1. In gen., cause is that which in any way exerts a positive influence in the production of a thing; it is the ground, occasion, or agency for an event, that without which effects (consequents) cannot be.
2. Newton formulated the 2d law of motion with a mechanical notion of force: force is proportional to the rate of change of momentum with respect to time, where momentum depends on mass and velocity jointly. Causation is an interaction which conforms to the laws of motion, and to the same natural effects we must, as far as possible, assign the same causes. J. S. Mill insisted, however, that there may be a plurality of causes producing an effect.
3. Modern science gen. has tended to conceive cause as a productive force, with cause and effect as regularly connected processes or changes, but since Hume the notion of productive force often has been replaced by causation conceived simply as an invariant relation, or universal conjunction, of events in space and time.
4. Contemporary analysis operationally interprets causality as correlation of phenomena, or invariant relation, or functional dependency. Thus it is viewed variously as a relation, in a time series, bet. events, processes, or beings such that (a) when one occurs, the other necessarily follows (sufficient condition) and when the latter occurs, the former must have preceded (necessary condition), and when one occurs under certain conditions, it is the contributory cause; (b) when one occurs, the other invariably follows (invariable antecedence, invariant relation); (c) one has the efficacy to bring about or change the other; (d) one part is functionally dependent on the whole or on another part, and when motion is described in quantitative terms the dependence of motion on conditions is expressed by functional relations which constitute the mathematical form of the laws of mechanics.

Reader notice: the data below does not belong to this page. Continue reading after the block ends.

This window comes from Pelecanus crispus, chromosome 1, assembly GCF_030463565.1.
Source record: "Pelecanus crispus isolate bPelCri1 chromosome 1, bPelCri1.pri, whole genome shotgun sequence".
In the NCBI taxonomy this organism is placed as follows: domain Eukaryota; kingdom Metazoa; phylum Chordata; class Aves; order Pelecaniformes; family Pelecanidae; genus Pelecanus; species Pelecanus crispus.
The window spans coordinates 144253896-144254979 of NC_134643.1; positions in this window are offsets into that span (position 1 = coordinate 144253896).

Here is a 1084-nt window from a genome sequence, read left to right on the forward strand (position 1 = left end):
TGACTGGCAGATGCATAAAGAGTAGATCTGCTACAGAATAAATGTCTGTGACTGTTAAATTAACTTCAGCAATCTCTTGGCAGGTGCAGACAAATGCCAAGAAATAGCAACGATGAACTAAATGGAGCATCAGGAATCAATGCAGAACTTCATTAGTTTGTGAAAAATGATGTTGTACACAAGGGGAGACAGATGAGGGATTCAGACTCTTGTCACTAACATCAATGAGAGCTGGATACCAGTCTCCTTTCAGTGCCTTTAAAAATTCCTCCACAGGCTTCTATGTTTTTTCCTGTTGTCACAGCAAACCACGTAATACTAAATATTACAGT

5. According to Ernst Mach, causality signifies functional relation between variables which characterize physical phenomena; e.g., causality as regularity of sequence is expressed in terms of functional relation between variables which describe the state of a system.
6. According to the statistical view of natural law, the same causes are followed by distributed effects (frequency distributions). Some modern physicists regard cause-effect as a useful tautology (analytic judgment) and hold that laws of quantum mechanics do not necessarily involve reference to, or even differentiation of, a law of connection of cause and effect, and that such laws can be restricted to first-and second-order differential equations.
See also Cause.
D. Bohm, Causality and Chance in Modern Physics (New York, 1961); R. B. Braithwaite, Scientific Explanation (London, 1953); M. Bunge, Causality (Cambridge, Massachusetts, 1959); Readings in the Philosophy of Science, eds. H. Feigl and M. Brodbeck (New York, 1953); V. F. Lenzen, Causality in Natural Science (Springfield, Illinois, 1953); Readings in Philosophy of Science, ed. P. P. Wiener (New York, 1953).
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